|Employment By Sector (in % of Total Employment)||27.0||25.6||47.3|
|Value Added (in % of GDP)||21.0||33.7||45.3|
|Value Added (Annual % Change)||6.0||-2.3||4.5|
Source: World Bank - Last Available Data.
|Syrian Pound (SYP) - Average Annual Exchange Rate For 1 USD||11.23||11.23||11.23||11.23||11.23|
Source: World Bank
Indicator of Economic Freedom
- Mostly unfree
- World Rank:
- Regional Rank:
Foreign Trade in Figures
Since the late 1990s, Syria has been very open to international trade. In 2005, is signed a free-trade agreement with Turkey (in operation since 2007) and joined the GAFTA (Great Arab Free Trade Area), a regional free-trade zone, while an association agreement with the European Union was drafter in 2005, then in 2008 and has been ready to be signed since the fall of 2009.
Foreign trade represents about 70% of the country’s GDP. Last numbers published by Syria’s central statistical bureau for foreign trade date from 2008 and give the figure of 14.227 billion EUR of imports against 11.997 billion EUR of exports, i.e. a trade deficit of 2.231 billion EUR.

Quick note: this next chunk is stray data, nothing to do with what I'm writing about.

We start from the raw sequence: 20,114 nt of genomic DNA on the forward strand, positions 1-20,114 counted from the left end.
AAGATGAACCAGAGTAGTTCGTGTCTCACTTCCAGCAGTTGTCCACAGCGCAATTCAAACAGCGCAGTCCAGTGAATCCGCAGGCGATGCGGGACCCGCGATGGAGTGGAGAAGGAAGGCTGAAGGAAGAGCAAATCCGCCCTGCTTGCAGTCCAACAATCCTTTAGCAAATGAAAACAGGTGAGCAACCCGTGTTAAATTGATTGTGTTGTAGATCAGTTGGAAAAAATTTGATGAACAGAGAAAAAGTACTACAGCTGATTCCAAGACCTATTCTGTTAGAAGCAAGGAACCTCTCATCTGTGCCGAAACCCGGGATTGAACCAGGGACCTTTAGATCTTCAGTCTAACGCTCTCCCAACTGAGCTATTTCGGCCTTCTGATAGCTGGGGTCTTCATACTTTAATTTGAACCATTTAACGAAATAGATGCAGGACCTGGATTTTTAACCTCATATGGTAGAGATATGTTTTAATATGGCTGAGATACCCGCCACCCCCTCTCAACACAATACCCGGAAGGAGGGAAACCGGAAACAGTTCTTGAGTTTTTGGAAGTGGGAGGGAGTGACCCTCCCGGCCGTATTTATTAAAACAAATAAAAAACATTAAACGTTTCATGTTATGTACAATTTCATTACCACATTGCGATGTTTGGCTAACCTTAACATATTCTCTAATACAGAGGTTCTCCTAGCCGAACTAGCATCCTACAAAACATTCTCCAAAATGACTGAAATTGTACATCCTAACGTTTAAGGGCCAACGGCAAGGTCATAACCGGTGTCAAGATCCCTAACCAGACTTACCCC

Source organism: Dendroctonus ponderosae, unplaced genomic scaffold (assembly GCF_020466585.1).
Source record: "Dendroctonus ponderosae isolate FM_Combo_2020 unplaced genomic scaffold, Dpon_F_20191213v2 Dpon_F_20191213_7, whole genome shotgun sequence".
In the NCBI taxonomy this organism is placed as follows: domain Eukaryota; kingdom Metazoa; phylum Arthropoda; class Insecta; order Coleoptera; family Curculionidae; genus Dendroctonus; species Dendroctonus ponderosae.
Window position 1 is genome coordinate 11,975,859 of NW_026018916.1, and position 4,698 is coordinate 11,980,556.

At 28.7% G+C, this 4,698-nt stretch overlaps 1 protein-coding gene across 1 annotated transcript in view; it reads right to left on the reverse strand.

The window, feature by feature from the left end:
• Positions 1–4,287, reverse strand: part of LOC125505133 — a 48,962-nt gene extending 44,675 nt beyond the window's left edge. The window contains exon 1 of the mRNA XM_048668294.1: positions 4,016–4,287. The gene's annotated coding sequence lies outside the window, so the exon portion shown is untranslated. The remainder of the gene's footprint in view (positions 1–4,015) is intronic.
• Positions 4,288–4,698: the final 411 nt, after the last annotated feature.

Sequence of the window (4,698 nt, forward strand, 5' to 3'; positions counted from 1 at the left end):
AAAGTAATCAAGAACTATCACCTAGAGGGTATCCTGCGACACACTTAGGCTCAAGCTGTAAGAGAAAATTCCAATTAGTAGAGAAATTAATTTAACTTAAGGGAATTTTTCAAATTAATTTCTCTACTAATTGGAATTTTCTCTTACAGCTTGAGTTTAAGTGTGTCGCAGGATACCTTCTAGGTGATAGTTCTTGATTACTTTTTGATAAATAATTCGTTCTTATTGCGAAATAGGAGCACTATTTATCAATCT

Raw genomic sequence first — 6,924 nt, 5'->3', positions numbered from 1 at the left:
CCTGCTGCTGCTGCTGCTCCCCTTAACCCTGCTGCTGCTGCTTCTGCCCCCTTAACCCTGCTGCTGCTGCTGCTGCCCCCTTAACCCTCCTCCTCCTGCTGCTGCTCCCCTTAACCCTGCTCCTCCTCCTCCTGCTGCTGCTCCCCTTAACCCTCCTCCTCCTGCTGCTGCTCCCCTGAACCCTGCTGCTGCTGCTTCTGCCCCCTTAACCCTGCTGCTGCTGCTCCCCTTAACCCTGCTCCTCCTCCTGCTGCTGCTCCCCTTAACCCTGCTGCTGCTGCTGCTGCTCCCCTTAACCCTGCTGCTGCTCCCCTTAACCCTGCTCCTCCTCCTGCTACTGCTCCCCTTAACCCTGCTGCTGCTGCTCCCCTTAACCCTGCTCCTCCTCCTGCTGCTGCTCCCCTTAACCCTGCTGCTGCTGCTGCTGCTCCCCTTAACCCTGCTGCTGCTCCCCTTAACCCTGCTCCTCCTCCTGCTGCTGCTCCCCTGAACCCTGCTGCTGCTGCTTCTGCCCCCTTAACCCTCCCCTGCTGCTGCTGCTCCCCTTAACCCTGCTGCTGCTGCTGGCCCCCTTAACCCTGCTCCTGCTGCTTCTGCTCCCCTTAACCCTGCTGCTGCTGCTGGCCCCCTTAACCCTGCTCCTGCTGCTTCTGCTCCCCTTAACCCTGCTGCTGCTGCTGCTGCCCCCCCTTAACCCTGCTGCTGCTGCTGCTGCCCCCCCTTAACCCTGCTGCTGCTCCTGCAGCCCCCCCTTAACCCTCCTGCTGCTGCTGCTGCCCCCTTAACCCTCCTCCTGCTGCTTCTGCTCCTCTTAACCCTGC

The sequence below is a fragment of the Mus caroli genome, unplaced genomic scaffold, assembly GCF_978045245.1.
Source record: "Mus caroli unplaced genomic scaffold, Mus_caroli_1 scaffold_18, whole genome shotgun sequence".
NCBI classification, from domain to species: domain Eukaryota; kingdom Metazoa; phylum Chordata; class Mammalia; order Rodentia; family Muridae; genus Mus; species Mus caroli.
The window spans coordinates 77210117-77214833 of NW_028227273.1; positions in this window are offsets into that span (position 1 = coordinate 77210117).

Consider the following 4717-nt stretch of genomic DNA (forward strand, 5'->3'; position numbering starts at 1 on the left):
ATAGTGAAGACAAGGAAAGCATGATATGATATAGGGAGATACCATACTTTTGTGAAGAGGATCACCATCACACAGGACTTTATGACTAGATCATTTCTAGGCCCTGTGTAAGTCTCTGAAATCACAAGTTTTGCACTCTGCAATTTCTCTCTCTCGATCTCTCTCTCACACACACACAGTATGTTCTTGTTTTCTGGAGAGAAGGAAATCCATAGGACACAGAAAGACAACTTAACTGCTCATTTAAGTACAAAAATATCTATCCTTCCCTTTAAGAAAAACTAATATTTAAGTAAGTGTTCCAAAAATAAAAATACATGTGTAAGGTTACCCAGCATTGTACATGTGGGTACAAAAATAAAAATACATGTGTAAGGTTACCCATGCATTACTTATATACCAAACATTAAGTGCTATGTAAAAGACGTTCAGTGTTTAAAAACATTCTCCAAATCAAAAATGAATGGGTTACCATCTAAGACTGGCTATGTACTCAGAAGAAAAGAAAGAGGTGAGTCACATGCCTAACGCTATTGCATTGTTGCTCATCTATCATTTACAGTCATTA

Exports rose by 12% per year on average between 2004 and 2010, while imports rose by 14% per year. It therefore seems that the global economic crisis did somewhat affect foreign trade, however its bases appear healthy enough to continue the policy of opening up economically.
Syria main exports are its oil resources (42% of exports in 2008), textile (16%), livestock and vegetables (12%), as well as food products (11%). Its main clients are the Arab countries, up to 51% with a particular intensification of trade relations with Iraq, Lebanon and Algeria, followed by the European Union with up to 34%, with Germany and Italy in the lead and France only taking the 6th place. In terms of imports, the most important position belongs to oil products, with up to 35%, and also to metals and fabricated metal products, followed by chemical industry, livestock and consumer goods. The two main suppliers are the European Union (29%) and Asia (25%), respectively.